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Monday, September 13, 2010

Everyday Bread #67: 100% Sourdough 100% Whole Wheat 100% Rye

I've made these No-Knead 100% Rye and 100% Whole Wheat Loaves again. 

What's different in this bake?  This time, I am also adding some grain flakes and grain meal (rye flakes and rye meal for the rye loaf, wheat for the other loaf). 

Boiling water over the Rye Meal and Rye Flakes.
Cool slightly before adding and place in a buttered tin

Same for the whole wheat, but use wheat meal and wheat flakes

The biggest difference in this experiment though, is that today I am using no yeast.  Only sourdough leavening.

The time for the rise was: overnight.  I finished stirring the second loaf's dough around 2230 before going to bed.  I expected a minimum of 6 hours rise (the last yeasted version took 4 1/2 hours), but I was aiming for 8-10 hours, so I could sleep in.

I don't know when the loaves peaked, but I can tell you that 2 hours after loading them into the tins, there was no visible activity.  I went to bed at half past midnight.

The dough rises in the tins it will bake in

Overnight the sourdough was busy.

I slept in until 7:30, and there had been significant activity in the tins.  I was thinking, "I waited too long."  Probably I can cut back a bit on the amount of starter, if I am going to be waiting this long.  The dough had dripped all over the table.

The whole wheat had dripped more than the rye, but that was simply because it was more voluminous to begin with.  The rye loaf was simply contained better.  But both loaves had obviously over-proofed.

Painting it with yogurt was like painting frog jelly with paste.  It used up a lot more yogurt than usual.

They baked up okay in 45 minutes.  The yogurt actually seeps into the dough, forming a most distinctive crust.  In places, though, it was plenty thick.

The other times I baked these breads, I used a thin tin for the rye loaf.  This time, I put the rye in a regular tin (4x8) to see what difference that would make.  This time, the rye loaf sagged a little in the middle.  Maybe it always did, but in a thin tin it wasn't as noticeable.

I just let them cool in the tins because I didn't think they would come out too easily, having overflowed the unbuttered rim.  In fact, once this mushroom top was loosened, they came away quite easily.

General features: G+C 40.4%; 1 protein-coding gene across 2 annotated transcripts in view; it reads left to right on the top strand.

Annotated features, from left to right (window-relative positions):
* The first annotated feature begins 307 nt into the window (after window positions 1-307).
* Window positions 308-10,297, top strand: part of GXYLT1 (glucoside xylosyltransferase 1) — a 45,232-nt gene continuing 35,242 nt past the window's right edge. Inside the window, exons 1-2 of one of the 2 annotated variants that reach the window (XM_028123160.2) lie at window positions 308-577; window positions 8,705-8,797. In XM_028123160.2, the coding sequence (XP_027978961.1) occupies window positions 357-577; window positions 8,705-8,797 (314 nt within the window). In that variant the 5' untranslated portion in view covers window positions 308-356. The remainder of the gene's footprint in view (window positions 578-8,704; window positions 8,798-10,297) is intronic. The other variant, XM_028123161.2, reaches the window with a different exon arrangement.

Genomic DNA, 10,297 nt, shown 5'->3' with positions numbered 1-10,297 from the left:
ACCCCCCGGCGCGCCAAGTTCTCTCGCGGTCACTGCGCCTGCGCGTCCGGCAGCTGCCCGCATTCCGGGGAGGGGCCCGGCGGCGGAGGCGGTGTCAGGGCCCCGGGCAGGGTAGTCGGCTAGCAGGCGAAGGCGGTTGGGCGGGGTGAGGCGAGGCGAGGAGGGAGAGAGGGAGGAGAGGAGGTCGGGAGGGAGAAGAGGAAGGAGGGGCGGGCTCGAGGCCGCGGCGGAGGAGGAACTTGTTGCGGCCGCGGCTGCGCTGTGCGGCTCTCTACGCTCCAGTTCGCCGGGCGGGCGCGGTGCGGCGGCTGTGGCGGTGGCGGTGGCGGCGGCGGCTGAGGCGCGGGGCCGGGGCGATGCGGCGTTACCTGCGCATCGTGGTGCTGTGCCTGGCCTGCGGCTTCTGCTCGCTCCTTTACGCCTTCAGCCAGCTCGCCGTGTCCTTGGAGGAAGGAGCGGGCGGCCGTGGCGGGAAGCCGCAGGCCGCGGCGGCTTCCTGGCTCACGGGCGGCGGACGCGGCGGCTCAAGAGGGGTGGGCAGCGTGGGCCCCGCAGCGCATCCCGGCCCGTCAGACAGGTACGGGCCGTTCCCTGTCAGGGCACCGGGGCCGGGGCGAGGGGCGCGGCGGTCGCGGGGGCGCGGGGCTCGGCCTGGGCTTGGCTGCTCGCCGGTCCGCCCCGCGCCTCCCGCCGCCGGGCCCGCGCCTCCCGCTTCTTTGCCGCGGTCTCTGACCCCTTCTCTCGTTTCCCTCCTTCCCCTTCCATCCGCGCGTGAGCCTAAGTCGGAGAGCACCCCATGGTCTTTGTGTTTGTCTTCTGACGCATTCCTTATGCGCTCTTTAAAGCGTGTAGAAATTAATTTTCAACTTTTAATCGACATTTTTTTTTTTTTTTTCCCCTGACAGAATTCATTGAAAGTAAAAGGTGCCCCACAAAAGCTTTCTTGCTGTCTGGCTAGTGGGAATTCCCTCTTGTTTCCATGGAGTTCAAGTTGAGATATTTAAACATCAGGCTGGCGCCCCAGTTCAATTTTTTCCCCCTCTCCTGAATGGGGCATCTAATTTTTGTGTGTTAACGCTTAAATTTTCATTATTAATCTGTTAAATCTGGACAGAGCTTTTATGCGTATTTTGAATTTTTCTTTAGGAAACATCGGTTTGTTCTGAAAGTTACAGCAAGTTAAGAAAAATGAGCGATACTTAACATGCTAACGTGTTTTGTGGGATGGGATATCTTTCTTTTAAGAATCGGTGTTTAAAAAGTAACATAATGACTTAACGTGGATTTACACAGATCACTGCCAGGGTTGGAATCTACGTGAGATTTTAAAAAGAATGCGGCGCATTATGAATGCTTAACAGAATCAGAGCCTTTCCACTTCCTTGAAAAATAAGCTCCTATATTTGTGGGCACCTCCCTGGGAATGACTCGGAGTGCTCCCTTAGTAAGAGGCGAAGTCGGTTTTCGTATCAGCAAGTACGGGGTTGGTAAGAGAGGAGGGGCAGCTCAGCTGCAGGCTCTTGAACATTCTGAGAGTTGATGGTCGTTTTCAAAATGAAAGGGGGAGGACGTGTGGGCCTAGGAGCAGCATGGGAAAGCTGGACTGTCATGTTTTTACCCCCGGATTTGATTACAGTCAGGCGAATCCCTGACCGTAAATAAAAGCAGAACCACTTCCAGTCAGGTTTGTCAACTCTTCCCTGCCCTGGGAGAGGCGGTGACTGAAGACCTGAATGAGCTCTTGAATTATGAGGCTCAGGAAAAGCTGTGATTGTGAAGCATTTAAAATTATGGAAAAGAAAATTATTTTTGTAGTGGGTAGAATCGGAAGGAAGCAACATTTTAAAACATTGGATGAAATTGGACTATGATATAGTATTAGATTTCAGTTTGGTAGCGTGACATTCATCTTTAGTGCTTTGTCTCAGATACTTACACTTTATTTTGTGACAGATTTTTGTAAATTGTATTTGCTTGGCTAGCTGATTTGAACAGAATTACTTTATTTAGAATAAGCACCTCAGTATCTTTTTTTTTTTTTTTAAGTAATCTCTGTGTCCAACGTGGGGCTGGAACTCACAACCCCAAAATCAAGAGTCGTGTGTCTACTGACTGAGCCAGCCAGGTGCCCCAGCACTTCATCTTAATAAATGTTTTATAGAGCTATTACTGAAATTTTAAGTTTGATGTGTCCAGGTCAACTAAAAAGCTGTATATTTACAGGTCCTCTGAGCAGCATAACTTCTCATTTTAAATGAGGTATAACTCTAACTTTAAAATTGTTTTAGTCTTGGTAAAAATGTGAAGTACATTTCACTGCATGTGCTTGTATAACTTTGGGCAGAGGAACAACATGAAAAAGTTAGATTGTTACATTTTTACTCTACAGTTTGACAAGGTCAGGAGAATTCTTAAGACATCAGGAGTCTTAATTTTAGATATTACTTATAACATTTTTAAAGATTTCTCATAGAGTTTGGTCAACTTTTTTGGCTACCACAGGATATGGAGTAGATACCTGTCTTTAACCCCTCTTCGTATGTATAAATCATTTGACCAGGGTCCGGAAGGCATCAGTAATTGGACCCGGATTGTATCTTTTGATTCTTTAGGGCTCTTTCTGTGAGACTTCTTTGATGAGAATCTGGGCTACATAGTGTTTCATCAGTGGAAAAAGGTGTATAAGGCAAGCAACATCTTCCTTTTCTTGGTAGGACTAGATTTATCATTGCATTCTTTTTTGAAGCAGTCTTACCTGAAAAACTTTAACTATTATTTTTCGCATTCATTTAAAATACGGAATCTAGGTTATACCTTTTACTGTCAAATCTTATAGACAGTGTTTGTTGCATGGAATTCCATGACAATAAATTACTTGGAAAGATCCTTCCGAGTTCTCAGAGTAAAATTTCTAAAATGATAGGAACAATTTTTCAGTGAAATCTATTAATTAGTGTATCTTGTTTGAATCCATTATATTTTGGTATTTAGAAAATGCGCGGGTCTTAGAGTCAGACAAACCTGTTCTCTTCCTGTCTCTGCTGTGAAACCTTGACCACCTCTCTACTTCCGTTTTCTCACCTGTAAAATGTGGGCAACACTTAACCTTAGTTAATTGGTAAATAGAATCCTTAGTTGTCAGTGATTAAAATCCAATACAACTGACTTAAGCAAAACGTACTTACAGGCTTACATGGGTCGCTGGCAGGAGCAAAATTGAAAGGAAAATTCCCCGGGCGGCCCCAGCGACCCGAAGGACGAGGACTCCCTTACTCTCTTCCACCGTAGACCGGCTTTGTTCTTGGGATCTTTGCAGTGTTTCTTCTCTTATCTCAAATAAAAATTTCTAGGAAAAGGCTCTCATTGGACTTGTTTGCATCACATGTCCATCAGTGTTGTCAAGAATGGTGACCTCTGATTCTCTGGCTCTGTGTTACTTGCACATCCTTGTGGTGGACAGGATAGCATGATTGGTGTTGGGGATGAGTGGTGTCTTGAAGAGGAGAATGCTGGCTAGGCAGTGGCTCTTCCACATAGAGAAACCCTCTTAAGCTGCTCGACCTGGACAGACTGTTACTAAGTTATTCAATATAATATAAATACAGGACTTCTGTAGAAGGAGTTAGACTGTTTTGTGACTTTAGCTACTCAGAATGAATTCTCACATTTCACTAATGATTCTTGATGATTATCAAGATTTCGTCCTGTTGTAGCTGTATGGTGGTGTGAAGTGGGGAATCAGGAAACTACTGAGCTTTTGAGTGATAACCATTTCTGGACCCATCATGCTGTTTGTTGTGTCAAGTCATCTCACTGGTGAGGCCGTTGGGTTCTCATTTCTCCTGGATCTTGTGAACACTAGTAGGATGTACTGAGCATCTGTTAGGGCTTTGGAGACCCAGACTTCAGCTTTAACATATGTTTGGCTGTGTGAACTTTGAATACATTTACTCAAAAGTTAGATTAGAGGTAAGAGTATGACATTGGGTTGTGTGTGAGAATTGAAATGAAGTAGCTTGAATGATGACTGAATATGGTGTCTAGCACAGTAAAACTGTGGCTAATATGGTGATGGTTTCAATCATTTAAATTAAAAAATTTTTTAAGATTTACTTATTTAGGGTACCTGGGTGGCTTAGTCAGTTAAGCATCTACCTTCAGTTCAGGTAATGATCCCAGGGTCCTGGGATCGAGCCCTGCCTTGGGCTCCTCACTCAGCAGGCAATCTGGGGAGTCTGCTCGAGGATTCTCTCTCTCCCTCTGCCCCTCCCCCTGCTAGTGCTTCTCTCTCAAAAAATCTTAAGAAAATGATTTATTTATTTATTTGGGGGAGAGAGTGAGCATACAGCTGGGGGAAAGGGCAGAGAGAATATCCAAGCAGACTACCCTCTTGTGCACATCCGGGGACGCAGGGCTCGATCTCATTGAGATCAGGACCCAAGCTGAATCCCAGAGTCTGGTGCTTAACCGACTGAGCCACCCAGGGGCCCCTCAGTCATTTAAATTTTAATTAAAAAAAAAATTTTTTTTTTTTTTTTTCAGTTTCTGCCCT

The rye loaf (on the right) sags a bit in the center

This morning my wife demanded some bread for breakfast, and all we had was some stale anadama bread that she said was too far gone.  She soaked it in water for the chickens.  I said that she could try the whole wheat bread even though it wasn't quite cool (I would not let her touch the rye - I want it to sit until tomorrow).

She ate a couple of slices, but unhappily.  These are the loaves that she liked so much, when I first made them with yeast.  But without a bit of yeast, using only sourdough, and a too-long bulk fermentation, she doesn't like them at all.

"Those sourdough breads you made are so sour, they taste like vomit," she told me the next day.  I raised my eyebrow.  But she nodded.  "Seriously," she said. 

She had only tried the whole wheat.  It is unlikely, with that kind of review, that I can get her to try the sourdough Rye.  "There is only so much 'goodness' I can take," she concluded.

In short, my wife can't eat these breads.  They are too sour for her taste.  And I think that the wheat bread is a bit too sour for my taste too.  I can, however, eat them.  Good thing, 'cause I'm going to be on my own with them.

Not even a strong buckwheat honey is enough to take away the sour note of this whole wheat bread

This is a very moist 100% rye bread (left), but it is a bit sour for our household

Notes to Myself

  •  Leaving these loaves to rise overnight (i.e. longer than 6-8 hours) is not a good idea, as they become too sourThere is enough leaven in the sourdough to accomplish the feat, but at some point in the rise, the bacteria content gets out of hand and sours it all too much.  Try stopping the rise at 6 hours, no more, if you decide to use no yeast.
  • You can easily use more whole grains in this recipe -- more flake, meal or cracked grains than just 1/4 c of each.  Simply adjust the water, adding it in the same ratio of 85.4% of the weight.  Probably these grains could benefit from a longer soak.  This part could be done overnight, for example.
  • Try something different for a top crust besides yogurt.  One example might be a variation of Nils Schöner's Landbrot sourdough crust: that uses rye meal, water, salt and a bit of rye sourdough, covered overnight (see my NEXT blog entry).  I would even add an egg or egg-yolk to this for a little bit more oomph.

    Ingredient%Rye amountRye volumeWhole Wheat amountWhole Wheat volume
    Flour1004233 1/4c4403 c
    ID Yeast
    43/4 tsp43/4 tsp
    Starter92.73921 1/3 c4061 1/3 c
    Water85.43611 1/2 c3761 1/4 c
    Salt281 1/4 tsp91 1/4 tsp
    Grain meal2311/4 c311/4 c
    Grain flake2251/4 c 251/4 c
     Boiling Water85.441/4 c481/4 c

    Directions: Mix your motherstarter (discards) with the amounts of flour, yeast, salt and water as indicated by this table.   Separately cover either rye meal and rye flake or wheat meal and wheat flake with boiling water, letting it cool to lukewarm.  Add to flour mixtures, then use your hands to ensure all the flour is well hydrated. Pour the dough into a well-buttered tin. Cover and proof until the dough fills the pan, (or the rye dough, lightly floured with rye, starts to crack the surface).  Do not let the dough sit more than 6 hours or it will become too sour.  Just before baking, paint with plain yogurt and a sprinkling of flour. Place in a preheated 450 degree F. oven (with steam during the early part of the bake) for 45-50 minutes, turning once during the bake. Remove from the tin and cool completely on a rack.

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